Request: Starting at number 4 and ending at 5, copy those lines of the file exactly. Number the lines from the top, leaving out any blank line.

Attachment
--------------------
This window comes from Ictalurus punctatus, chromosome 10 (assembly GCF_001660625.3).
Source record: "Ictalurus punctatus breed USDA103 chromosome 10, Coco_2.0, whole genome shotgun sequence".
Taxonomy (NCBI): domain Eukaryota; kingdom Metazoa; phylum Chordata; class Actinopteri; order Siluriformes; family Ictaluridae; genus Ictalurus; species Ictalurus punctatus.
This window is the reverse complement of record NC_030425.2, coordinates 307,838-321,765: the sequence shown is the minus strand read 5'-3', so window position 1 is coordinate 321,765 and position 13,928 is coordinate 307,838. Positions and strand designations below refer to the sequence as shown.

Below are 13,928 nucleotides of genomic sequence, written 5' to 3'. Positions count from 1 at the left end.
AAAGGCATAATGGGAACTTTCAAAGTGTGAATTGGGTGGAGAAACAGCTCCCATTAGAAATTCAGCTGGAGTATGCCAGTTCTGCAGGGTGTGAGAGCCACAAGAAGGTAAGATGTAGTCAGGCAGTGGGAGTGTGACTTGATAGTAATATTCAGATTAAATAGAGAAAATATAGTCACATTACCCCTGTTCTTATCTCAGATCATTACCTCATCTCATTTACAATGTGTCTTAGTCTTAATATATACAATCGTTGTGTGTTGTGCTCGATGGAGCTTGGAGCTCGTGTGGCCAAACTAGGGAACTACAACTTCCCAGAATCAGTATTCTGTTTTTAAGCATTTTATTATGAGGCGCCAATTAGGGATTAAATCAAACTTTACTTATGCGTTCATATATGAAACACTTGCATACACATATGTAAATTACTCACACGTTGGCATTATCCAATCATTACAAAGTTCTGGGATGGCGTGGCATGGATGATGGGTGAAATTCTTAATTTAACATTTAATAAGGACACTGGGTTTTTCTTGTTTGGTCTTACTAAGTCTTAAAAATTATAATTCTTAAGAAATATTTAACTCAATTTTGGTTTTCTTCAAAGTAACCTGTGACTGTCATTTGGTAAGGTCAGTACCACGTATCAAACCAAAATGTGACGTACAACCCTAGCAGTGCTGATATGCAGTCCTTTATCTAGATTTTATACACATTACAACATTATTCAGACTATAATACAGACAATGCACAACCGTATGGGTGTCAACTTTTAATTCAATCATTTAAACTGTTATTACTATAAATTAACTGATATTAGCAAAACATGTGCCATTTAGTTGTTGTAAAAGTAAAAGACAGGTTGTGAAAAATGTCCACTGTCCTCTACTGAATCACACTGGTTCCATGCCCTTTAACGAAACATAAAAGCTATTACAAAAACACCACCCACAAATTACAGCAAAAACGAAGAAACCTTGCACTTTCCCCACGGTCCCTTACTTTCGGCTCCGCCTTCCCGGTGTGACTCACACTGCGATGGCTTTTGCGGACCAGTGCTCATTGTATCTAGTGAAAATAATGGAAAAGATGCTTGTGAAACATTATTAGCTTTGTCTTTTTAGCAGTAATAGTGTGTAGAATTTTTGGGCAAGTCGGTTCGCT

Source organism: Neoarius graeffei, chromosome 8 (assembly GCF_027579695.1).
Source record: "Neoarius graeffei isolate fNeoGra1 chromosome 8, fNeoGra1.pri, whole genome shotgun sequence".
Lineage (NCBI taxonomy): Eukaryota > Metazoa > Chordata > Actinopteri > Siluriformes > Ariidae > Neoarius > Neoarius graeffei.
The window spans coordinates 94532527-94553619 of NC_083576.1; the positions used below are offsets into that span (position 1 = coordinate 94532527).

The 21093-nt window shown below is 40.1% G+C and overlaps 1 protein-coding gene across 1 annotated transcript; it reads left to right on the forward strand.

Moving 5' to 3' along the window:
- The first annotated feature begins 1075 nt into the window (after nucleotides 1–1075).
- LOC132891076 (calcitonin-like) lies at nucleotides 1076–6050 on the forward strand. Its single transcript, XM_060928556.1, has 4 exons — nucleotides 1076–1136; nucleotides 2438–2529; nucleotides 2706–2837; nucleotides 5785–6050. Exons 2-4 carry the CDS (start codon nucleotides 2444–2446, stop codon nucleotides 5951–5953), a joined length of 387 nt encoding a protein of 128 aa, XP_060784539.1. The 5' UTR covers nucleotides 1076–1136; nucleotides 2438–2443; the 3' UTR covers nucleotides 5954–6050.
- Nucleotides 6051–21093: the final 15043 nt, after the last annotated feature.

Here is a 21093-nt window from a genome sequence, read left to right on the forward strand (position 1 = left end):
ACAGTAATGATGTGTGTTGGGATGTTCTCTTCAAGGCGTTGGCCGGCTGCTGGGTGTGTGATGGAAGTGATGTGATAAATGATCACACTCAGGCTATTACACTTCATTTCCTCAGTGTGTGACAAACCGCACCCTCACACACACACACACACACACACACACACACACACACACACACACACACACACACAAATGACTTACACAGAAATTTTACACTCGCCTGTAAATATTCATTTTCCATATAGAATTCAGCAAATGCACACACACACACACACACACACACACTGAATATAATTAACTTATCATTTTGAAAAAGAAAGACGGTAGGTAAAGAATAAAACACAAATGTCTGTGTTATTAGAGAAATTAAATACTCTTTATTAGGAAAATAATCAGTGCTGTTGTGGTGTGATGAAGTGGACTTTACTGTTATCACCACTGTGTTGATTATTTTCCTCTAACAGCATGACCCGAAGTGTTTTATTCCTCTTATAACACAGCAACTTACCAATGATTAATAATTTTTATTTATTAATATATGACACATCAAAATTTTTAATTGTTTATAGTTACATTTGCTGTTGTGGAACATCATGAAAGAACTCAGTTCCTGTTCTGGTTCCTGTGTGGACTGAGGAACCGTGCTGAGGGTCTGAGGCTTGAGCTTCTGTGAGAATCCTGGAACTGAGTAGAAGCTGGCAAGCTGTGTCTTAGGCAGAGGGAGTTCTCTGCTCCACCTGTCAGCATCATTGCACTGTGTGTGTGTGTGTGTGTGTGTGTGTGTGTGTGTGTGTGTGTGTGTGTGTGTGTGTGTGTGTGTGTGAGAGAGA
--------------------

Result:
This window is the reverse complement of record NC_030425.2, coordinates 307,838-321,765: the sequence shown is the minus strand read 5'-3', so window position 1 is coordinate 321,765 and position 13,928 is coordinate 307,838. Positions and strand designations below refer to the sequence as shown.

Below are 13,928 nucleotides of genomic sequence, written 5' to 3'. Positions count from 1 at the left end.